Alpha Readers vs. Beta Readers and When to Find Them

Updated on March 1, 2024.

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Last week, I wrote about the follow-up drafts you should work to create once you’ve let that first draft rest for a bit. One piece of advice I reiterated throughout is that each draft should build on the various pieces of editing needed to turn rough drafts into polished pieces. Another vital piece of the book publishing process is deciding when to bring in outside eyes for your work.

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What’s an Alpha Reader?

Alpha readers are exactly what they sound like: they are the very first eyes on your story other than your own. Because your novel is in rough shape, alpha readers provide high-level feedback on originality, plausibility, and continuity. They apply those concepts to your plot, development, character arcs, pacing, and dialogue. An alpha reader can be a casual reader, an author or editor in your genre, or even an editor-author.

The goal with alpha readers is to find a pattern in the myriad of suggestions offered to you. One person complaining about one scene or section can likely be taken with a grain of salt. Four or five readers mentioning the same broad issues across the story may be worth at least a second look. Either way, alpha readers are there to help your story train stay on the tracks you intended to build.

What’s a Beta Reader?

Beta readers are a more targeted type of pre-publishing reader. They are experienced in your particular genre and come with a deeper understanding of the principles of storytelling. Beta readers understand what will most affect your readers (good) or what will pull them out of your story (bad). You can count on beta readers for high-level feedback as well, but it will be much more targeted than alpha readers’ feedback.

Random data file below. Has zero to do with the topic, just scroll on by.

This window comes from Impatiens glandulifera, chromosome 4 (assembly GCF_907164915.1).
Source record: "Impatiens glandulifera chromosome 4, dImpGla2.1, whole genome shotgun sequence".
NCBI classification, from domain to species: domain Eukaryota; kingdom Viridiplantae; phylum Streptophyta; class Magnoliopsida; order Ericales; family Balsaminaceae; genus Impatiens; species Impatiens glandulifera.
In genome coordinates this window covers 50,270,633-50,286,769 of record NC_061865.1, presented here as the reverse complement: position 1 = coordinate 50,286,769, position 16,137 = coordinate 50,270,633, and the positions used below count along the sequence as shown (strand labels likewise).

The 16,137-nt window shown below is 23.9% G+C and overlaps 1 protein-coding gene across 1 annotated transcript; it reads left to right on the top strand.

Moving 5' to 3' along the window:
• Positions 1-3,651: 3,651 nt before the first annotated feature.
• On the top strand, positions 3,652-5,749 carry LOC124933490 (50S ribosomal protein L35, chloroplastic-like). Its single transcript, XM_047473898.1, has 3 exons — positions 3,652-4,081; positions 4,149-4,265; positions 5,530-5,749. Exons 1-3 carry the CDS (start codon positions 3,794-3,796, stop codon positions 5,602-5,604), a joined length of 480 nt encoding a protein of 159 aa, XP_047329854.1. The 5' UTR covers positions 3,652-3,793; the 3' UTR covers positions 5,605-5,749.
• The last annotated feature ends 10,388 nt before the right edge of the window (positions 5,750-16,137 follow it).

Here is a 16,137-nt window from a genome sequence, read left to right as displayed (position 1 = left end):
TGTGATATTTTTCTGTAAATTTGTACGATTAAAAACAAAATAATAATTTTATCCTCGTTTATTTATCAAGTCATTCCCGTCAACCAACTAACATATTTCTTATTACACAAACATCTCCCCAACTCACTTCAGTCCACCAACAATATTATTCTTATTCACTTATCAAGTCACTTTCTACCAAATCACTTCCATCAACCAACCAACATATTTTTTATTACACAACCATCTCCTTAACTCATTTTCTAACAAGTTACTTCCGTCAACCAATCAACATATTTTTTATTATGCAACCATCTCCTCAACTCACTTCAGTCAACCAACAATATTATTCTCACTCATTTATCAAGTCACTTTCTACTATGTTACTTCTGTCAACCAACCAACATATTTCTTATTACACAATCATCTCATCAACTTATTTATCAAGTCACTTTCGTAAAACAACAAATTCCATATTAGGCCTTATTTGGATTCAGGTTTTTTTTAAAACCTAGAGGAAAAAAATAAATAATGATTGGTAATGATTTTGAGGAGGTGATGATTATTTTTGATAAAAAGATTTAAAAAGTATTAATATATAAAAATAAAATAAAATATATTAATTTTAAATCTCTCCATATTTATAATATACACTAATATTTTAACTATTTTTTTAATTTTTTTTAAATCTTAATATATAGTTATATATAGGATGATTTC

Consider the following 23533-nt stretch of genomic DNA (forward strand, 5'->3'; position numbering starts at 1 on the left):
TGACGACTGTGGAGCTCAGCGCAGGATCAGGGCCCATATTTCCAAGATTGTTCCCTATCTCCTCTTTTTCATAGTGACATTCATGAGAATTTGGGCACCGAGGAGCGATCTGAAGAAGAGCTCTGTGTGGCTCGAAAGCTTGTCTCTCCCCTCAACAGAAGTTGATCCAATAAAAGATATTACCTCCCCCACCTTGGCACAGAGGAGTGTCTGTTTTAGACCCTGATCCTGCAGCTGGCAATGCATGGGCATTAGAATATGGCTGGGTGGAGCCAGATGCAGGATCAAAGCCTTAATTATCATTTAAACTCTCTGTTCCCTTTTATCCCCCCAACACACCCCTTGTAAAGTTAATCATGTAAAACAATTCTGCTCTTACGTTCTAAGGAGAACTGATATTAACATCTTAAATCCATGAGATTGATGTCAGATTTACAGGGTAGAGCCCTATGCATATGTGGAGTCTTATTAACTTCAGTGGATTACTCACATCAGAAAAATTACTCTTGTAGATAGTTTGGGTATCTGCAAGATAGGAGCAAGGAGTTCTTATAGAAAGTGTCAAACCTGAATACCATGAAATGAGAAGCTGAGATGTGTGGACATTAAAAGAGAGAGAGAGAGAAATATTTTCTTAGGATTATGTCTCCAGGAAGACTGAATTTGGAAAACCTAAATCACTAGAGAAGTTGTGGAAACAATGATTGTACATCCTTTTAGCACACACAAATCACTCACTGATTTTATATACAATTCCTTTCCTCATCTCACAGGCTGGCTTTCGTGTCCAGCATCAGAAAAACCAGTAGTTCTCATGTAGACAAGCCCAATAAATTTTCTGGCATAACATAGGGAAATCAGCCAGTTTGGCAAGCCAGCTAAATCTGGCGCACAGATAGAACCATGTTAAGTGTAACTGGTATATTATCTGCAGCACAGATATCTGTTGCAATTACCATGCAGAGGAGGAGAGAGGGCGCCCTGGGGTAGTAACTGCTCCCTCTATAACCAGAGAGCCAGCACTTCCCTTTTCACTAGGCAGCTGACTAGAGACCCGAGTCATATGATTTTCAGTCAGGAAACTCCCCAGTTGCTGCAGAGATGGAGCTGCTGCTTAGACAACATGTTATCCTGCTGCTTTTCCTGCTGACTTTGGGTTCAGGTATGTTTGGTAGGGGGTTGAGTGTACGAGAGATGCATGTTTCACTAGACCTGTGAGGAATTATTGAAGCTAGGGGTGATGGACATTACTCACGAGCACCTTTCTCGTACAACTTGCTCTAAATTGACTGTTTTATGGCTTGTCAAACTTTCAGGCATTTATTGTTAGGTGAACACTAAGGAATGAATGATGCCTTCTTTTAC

Since they’re reading your manuscript post-revisions, beta readers approach their review from the mindset of your ideal, target readers. You may hope your alpha readers enjoy that first or second draft as much as you do. With beta readers, you hope they find the speedbumps instead.

When to Look for Each

Alpha readers are usually sought in the early drafting stages. If not after that rough first draft, then most definitely after you’ve worked through some of your story’s structural issues. At this point, general feedback on high-level story categories like interest level, conflicts, development, and consistency are the most helpful for revising your manuscript.

Beta readers, on the other hand, don’t come into the picture until you’re essentially done with self-editing. You’ve smoothed out your pacing and character arcs, your dialogue and action scenes, and even your word choice and chapter organization. You’re nearing the editing phase of things, even if it feels like you’ve been doing that all along. Beta readers help you hone the story that little bit more before you turn over your manuscript to an outside editor.

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I sought out alpha reader volunteers roughly a week before I finished my first draft. It’s not unusual to use these readers at this (very) early point, especially if you are particular about the type of reader you’re looking for and the feedback your manuscript most needs. I came up with a questionnaire asking eleven questions about a variety of story problems. This list was based not just on what I already thought were going to be problem areas. I also compiled my questions based on the type of alpha reader who volunteered.

When it comes time to find beta readers, I doubt I’ll need to create that same kind of list. That reader (or those readers) will be knowledgeable about the genre, the target readers, and the more specific aspects of storytelling that apply to my particular manuscript.

Now that you know a little more about alpha readers and beta readers, hopefully you’ll find a trusted few to help you through the revision process. Writing is a solitary venture, but it doesn’t have to be a lonely one.

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